Lessons for Jerusalem: First, don’t count on Washington.

Lessons for Jerusalem: First, don’t count on Washington.

The Weekly Standard
September 23, 2013

Americans watch our tragedy-of-errors Syria policy from the safety of houses and apartments in suburbs and cities 5,000 miles from the conflict. Israelis are next door, and two weeks ago​—​when an American strike and possible Syrian counterstrike at Israel seemed imminent​—​they were lining up for gas masks. There are no such lines in Tel Aviv today. But what can Israelis make of the Syria crisis now, after the Obama speech and with action moving to Geneva and to the United Nations? What are the lessons they may learn?


Israel has maintained decent relations with Russia throughout the Putin years, under the Sharon, Olmert, and Netanyahu governments, and the lesson here is that this was a smart move. It turns out that Vladimir Putin and Russia remain important players in the region after all, not just by selling arms to Syria but at the U.N. as well. Issues like Iran and Syria can play out in part in Moscow and in part in Turtle Bay, and being able to communicate directly with Putin and foreign minister Sergey Lavrov​—​in a relationship separate and independent from that of the United States​—​helps protect Israel’s interests. Watching Obama and Kerry fumble and change positions as Putin and Lavrov seize opportunities and play the game like professionals must teach Israelis that keeping a line open to Russia is smart.


No one in Israel has the slightest faith that President Obama means to bomb the Iranian nuclear sites. His rhetoric on preventing Iran from getting nuclear weapons has been very tough, including during his visit to Israel in 2013. But the handling of Syria shows his aversion to using force and potentially involving the United States in another Middle East war. Democratic party loyalists who have hitherto advised Israel that Obama might act are, it is said, no longer offering such assurances.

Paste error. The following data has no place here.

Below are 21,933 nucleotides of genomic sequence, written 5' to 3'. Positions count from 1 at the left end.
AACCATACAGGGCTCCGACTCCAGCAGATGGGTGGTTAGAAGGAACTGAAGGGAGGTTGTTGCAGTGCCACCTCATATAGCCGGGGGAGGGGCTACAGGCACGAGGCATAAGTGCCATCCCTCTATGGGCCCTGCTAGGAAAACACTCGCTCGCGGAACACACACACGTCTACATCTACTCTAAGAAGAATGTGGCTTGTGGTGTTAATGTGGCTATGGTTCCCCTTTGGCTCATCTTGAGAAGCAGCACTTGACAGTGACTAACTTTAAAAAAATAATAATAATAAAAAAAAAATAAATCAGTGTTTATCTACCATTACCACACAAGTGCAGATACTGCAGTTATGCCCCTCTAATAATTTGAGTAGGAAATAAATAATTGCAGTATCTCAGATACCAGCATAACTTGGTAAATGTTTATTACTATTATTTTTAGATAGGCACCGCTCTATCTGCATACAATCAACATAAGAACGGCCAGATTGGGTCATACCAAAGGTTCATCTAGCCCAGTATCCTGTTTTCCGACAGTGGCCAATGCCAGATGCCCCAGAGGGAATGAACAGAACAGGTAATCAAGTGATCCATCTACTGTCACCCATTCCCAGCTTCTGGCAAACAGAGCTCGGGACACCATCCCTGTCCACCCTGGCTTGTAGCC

The Israeli conclusion will be that if Iran is to be stopped they must do it themselves. The odds of an Israeli attack over the coming year have risen, and the Israeli question about the United States is whether the administration will reconcile itself to Israeli action or even perhaps come to see it as a useful way to stop Iran without U.S. action.

But Israelis will also be more concerned now about a Russian-led diplomatic offensive, some kind of clever offer that does little to disarm Iran but whose wide international acclaim makes an Israeli strike nearly impossible. The lessons here are to work hard (sometimes along with the French) to toughen the American position in negotiations with Iran, and keep honing their own strike plans. Israelis hope for a diplomatic solution as much as the Obama administration does, but will not kid themselves about the chances of a Western collapse that embraces a bad deal.

United States

The most sobering lesson for Israelis has been the unreliability of their own chief ally and closest friend. They watched the administration pressure Prime Minister David Cameron into a quick and risky parliamentary vote and then change course​—​so that his defeat was entirely unnecessary. They watched us turn President François Hollande from momentary hero into a butt of jokes. They were stunned by the Obama reversals that led him to talk of strikes at Syria, then demand a congressional vote, then postpone it when he saw he would likely lose. And they saw Putin maneuver around these changes to a proposal that could help keep his ally Assad in power and fend off American strikes indefinitely.

As with the pro-American Arab states (such as Jordan, the UAE, and Saudi Arabia), these developments leave Israelis deeply nervous, but they realize American policy is unlikely to change for the next three years. What to do, then? First, keep humoring the Obama administration, seeking to maximize influence in its counsels. That means verbally supporting Obama on Syria even as his policy gyrates, and continuing negotiations with the Palestinians despite near-universal skepticism about the talks among Israelis. With policy changing by the day, who knows? Maybe those White House guys will occasionally listen to advice; worth trying.

But Israelis should have learned that advising and jollying up the administration does not mean intervening in America’s domestic political disputes. According to press reports, the president prevailed on Netanyahu to seek support in Congress for the Syria resolution​—​the resolution the president has now said must be postponed and may never come to a vote. So they wasted some credibility and angered some Republicans; just how grateful is Obama? The lesson there is to stay out of our partisan arguments unless they very directly affect Israel’s security.